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The Buffalo Bandits have lost their last three games. That’s enough for Bandits’ forward Aaron Wilson.

“We’ve got to turn it around right now,” he said. “Time is running out. It’s whoever is playing the best from now on.”

Buffalo will host the Edmonton Rush tonight at the First Niagara Center (7:30 p.m., nll.com, Radio 1520 AM), and the Bandits know that they must turn around their fortunes in a hurry.

It seemed as if it were only a moment ago when the Bandits were battling for first place in the East Division of the National Lacrosse League. Then Buffalo blew a lead in the final three seconds to Philadelphia on March 1, and went on to lose in overtime. Then the Bandits lost two straight to Colorado.

“Confidence plays a role in it,” Wilson said about the skid. “That Philadelphia loss, we lost confidence. I thought we deserved that win. ... We got absolutely no bounces.”

All of a sudden, the Bandits are at 5-6, and only a game ahead of Colorado and Minnesota (both 4-7) in the overall standings. Rochester is in-between at 4-6. That’s important to know, since only one team misses the playoffs.

Therefore, Buffalo is only a game out of the basement with five games to go. The Bandits do not want to get into must-win situations down the stretch in order to simply qualify for the postseason. They have to start winning, and soon.

That could be a tough assignment against an Edmonton team that is getting better by the week. Wilson knows all about the Rush, since he played for them in 2012.

“It was a weird year. We didn’t win a lot in the regular season, and I didn’t have much success personally,” the forward said. “It was frustrating until the playoffs, and then somehow we made it to the championship game” when Edmonton lost to Rochester.

“I’m sure that gave them confidence going into this year,” Wilson continued. “They probably have some unfinished business. They were that close to winning it all, and that’s on their minds.”

Edmonton is 6-5 and only a half-game behind Washington in the West Division. Mark Matthews has made a huge difference for the Rush, as the first-year player already has a team-leading 31 goals and is the top candidate for the NLL’s rookie of the year award.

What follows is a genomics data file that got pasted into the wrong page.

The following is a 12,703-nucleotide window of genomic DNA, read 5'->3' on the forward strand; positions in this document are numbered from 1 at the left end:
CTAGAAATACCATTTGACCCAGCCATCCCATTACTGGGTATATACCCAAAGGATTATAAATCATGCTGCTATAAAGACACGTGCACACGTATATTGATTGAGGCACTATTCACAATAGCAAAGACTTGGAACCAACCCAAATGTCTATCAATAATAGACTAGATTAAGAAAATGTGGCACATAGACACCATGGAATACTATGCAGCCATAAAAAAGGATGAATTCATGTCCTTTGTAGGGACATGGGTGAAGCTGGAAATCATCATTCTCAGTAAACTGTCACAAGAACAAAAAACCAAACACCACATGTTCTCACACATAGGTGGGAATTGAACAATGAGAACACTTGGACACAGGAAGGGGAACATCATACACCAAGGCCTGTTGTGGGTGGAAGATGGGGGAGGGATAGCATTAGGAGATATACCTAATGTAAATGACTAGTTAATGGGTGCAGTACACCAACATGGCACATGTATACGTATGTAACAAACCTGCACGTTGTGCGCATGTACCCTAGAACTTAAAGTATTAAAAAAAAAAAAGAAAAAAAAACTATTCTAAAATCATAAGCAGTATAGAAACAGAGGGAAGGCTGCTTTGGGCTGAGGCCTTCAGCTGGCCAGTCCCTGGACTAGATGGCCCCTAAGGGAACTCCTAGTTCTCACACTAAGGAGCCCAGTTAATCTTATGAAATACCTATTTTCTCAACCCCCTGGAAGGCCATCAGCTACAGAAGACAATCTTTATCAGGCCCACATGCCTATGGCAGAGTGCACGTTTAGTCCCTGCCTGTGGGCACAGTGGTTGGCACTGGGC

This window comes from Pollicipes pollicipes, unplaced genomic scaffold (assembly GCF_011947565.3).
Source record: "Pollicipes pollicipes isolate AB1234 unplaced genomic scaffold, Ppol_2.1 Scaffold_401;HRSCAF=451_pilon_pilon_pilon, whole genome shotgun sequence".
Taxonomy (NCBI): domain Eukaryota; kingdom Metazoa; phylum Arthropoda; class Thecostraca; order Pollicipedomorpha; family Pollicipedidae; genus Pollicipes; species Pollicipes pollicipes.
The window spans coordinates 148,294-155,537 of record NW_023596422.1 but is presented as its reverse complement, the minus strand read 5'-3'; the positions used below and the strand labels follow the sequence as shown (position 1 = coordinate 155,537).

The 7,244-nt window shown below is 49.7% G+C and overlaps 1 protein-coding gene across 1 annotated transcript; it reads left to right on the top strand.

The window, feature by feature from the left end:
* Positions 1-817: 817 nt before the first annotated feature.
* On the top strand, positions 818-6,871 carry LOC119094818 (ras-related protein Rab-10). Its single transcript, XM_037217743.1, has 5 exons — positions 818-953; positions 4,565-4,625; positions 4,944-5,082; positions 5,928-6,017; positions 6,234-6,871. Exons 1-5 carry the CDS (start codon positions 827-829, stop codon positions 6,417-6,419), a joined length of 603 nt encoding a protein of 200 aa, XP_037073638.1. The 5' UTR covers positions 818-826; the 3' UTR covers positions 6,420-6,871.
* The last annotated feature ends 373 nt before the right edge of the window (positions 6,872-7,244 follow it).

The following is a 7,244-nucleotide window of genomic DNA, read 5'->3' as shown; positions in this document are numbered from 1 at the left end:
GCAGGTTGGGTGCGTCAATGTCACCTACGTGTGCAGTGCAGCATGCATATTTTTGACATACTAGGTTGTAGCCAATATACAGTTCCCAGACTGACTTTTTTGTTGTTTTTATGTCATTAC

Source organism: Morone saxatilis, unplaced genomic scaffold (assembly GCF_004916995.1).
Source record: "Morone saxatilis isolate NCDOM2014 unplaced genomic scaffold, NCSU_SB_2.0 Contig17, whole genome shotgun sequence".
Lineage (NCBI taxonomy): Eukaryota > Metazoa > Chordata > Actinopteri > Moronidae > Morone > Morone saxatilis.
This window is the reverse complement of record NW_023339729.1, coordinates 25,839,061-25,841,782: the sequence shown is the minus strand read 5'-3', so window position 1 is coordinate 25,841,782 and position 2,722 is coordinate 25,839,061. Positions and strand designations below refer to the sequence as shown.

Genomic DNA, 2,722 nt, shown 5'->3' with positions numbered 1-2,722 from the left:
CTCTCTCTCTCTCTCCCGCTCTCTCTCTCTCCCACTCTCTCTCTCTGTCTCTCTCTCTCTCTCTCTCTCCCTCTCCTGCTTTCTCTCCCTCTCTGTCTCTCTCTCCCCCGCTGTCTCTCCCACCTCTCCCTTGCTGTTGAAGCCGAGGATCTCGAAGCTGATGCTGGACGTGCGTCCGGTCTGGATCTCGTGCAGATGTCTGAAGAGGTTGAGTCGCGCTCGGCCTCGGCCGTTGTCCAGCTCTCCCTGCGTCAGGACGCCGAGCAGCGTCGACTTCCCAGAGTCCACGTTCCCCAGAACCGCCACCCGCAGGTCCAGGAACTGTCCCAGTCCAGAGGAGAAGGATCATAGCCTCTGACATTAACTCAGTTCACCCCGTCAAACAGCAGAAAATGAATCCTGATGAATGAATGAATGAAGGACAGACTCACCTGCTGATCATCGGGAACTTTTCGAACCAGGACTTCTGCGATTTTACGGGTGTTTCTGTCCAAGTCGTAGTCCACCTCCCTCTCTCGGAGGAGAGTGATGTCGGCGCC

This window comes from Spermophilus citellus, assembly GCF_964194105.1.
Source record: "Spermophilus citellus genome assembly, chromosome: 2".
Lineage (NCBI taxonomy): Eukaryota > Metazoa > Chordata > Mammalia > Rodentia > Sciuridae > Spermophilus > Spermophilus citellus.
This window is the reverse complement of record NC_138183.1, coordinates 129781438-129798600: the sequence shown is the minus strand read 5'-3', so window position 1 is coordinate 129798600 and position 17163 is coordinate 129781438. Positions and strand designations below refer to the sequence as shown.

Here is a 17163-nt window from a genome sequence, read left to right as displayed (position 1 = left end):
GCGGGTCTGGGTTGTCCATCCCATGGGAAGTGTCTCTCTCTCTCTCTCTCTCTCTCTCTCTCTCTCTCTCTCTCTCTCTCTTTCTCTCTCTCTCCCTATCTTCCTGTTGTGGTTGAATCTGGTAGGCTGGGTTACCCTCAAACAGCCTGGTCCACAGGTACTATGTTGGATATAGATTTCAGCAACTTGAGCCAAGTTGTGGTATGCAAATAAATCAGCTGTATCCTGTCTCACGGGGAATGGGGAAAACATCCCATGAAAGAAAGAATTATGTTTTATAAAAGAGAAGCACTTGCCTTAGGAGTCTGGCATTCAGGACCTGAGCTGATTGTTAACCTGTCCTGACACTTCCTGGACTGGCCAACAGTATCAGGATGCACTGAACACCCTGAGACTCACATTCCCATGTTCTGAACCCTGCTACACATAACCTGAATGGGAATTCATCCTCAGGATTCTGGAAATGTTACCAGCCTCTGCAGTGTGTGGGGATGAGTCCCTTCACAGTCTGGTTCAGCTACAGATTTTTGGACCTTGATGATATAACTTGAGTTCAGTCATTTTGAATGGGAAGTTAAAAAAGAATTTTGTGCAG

“I’ve seen some games, and he’s obviously a great player,” Wilson said. “We’re going to have our hands full stopping him.”

Wilson missed out on playing with Matthews when he was traded to the Bandits for transition player Jeremy Thompson. The 32-year-old is now on his fourth team in five years, and he is enjoying the chance to be near his Ontario residence.

“It’s a lot closer to home, which makes it easier on the body and the mind. It’s a drive instead of a flight,” he said. “Hopefully I can spend multiple years here.”

The veteran isn’t the biggest player on the field at 5-foot-9, 180 pounds. Despite having five 30-goal seasons in his 10-year career, he still had to prove to the team’s coaching staff that he could contribute.

“I’m not a fan of little O [offense] guys, but he came in and earned his way on the team,” assistant coach Rich Kilgour said. “He’s great working without the ball on his stick. He can set picks, work his way around, and the next thing you know he’s open in the crease. We weren’t sure about him, we wanted our offense to get younger, but he’s earned his way. It’s a great tribute to him.”

Wilson comes into the game tonight tied with rookie Dhane Smith for the team lead in goals with 16. The veteran has been a consistent scorer as a Bandit.

“I expect a lot out of myself. I’m never satisfied, which is a good thing,” he said. “Looking at my career, I know I need to score to help the team.

“I don’t think I’ve played my best lacrosse this year. I’m trying to push myself to do as much as I can offensively.”

Wilson, who hasn’t missed a game since 2004, has been one of the few forwards to play every week this season. The Bandits’ coaching staff has frequently changed the offensive players in an attempt to find the right mix.

“It is a little different from week to week,” he said. “Everyone was thinking about what they were going to do. They’d say, is this guy going to play? Guys do think about that, and it does mess with the chemistry a little bit.

“It’s a matter of finding the right guys who can play together. It’s a tough task, but we did well against Colorado last week. Hopefully we’ve found a good combination.”

email: bbailey@buffnews.com